How far will you go to get healthy? Maybe the best medicine isn't the kind you get from a doctor or a vitamin store.
Being healthy and living up to one’s full potential is trending these days. The popularity of gym memberships, vitamins and supplements for the mind and body, and food consumption awareness are on the rise. Technology has even taken advantage of the trend, with devices catering to the health-conscious lifestyle. Society’s quest for a better, healthier “you” has even led to an interest in an unlikely area—spirituality. This seemingly awkward relationship between health, wellness and spirituality has been cited from several sources, including some you might not expect.
Recent articles from the medical community suggest that one way to relieve stress is to “make the connection” between spirituality and health. This may come as a surprise, since religion is typically thought of as occupying only a “corner” of people’s lives, but not something that correlates with a healthy physical lifestyle—like exercise for example. But, to hear health professionals recommend a healthy dose of spirituality to go along with diet and exercise is a surprise indeed!
One reason for the endorsement is because spirituality is no longer synonymous with religion (if ever it was). Spirituality has many definitions, and does not always equate to a specific set of beliefs. It is now associated not with any specific belief system, but often simply as one’s “journey to find meaning” in life and connecting with something “bigger than yourself.” This fluid definition is one reason why medical professionals and people who don’t claim to be “religious”—even atheists—are endorsing spirituality. This raises the question: Does just any “flavor” of spirituality benefit health, and should this be the ultimate goal of spiritual pursuits and belief?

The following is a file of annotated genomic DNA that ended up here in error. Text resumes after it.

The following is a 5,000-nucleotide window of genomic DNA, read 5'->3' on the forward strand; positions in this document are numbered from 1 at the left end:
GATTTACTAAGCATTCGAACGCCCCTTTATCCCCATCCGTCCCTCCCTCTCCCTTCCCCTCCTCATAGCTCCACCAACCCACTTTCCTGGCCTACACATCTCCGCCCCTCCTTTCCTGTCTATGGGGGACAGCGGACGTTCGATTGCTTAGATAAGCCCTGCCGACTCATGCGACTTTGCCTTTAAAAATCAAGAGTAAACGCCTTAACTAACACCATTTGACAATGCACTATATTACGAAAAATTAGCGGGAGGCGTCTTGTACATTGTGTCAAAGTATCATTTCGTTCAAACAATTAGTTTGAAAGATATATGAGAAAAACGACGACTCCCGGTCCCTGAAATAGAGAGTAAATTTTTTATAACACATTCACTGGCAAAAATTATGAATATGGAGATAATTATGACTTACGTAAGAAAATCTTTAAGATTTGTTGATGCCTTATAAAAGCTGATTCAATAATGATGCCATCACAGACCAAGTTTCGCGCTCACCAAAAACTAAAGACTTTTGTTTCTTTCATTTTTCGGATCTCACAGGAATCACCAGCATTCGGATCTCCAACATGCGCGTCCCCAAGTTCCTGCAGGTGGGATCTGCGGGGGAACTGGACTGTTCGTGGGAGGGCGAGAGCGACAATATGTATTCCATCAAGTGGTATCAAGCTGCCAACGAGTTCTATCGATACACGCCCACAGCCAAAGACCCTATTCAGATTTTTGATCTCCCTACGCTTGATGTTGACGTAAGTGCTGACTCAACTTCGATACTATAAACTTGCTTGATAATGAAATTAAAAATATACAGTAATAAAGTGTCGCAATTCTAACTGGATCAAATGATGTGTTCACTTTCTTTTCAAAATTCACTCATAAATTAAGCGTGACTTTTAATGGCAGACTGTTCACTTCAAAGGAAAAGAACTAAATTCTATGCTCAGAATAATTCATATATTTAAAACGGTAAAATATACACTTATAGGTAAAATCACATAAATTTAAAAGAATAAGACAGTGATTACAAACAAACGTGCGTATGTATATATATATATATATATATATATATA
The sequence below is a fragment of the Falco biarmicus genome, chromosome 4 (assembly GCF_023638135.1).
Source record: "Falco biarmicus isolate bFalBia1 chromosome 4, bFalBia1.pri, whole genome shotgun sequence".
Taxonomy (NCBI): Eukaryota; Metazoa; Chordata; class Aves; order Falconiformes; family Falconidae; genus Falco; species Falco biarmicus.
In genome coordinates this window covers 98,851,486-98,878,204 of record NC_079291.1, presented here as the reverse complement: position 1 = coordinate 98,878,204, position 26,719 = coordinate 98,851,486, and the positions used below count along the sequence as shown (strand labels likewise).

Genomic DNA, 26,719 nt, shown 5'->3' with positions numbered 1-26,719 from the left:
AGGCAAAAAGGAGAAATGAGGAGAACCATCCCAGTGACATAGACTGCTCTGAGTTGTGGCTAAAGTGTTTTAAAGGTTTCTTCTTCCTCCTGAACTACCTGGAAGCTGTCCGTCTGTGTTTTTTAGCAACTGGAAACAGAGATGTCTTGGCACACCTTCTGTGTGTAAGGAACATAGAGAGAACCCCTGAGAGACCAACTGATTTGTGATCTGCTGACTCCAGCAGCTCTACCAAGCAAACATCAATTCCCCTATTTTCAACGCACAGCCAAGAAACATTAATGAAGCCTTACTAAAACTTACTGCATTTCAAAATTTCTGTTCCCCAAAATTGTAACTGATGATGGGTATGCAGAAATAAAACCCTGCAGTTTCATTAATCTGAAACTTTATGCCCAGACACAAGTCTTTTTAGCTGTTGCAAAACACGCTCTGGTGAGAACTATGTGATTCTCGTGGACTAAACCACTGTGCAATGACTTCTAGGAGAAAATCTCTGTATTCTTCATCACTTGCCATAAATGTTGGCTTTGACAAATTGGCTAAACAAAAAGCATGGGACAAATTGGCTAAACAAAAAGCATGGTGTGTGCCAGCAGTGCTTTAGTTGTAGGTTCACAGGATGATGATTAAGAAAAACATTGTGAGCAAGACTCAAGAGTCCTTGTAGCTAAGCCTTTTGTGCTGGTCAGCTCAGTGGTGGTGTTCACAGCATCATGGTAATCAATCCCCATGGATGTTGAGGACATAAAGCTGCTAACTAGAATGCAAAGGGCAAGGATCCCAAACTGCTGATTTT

The world has many varieties of spirituality to offer, and you could even create your own to suit your needs, as people are suggesting. “Take your journey”; “find yourself”; “connect with the world,” some will say. While this “create your own blend” of spirituality seems attractive, we should think twice before embracing it and leaving behind religion altogether.
Interestingly (and even ironically) the etymology of the word religion itself implies a connection between religion and spirituality and their purpose. The latin roots of the word are “re-,” which means again, and “lig-” which means to join or connect. Thus the literal definition could mean “to reconnect” or to “join again.” The classical definition of the Latin word “religio” tells us what the ancients sages had in mind: “awe for [God] and concern for proper ritual” (Michael Molloy, Experiencing the World’s Religions, 5th Edition, p. 5). This gets at the heart of true spirituality as defined in the Holy Bible, which contains the way to true spirituality and its resulting physical, mental and emotional health benefits.
The Bible clearly states that God is spirit (John 4:24) and that He created the physical world, including all human beings, through His spiritual power (Hebrews 11:3). The book of Genesis reveals that mankind enjoyed close contact with the Creator at the beginning (Genesis chapters 1 and 2). Yet because of sinful disobedience to His laws, mankind has been cut off from God for a time. Mankind has been separated from that life-giving Spirit, for the most part, because of continual sinfulness (Isaiah 59:1–3).
True spirituality involves connecting with the true God—the same One who created all life in the first place. Any brand of “spirituality” that falls short of this lacks real substance and is not godly. True spirituality also involves repentance (Acts 17:30). It involves an acknowledgement of where we came from and embracing our purpose here below. It involves a desire to live a way of life exemplified by Jesus Christ when He walked the earth nearly 2,000 years ago (1 John 2:6, Matthew 4:4). Once a person does connect with God through this process, and continues to grow in spiritually and in godliness, he or she is able to experience not only the temporary health benefits of spirituality, espoused by health experts, but ultimately eternal life (1 Timothy 4:8; 1 John 2:25).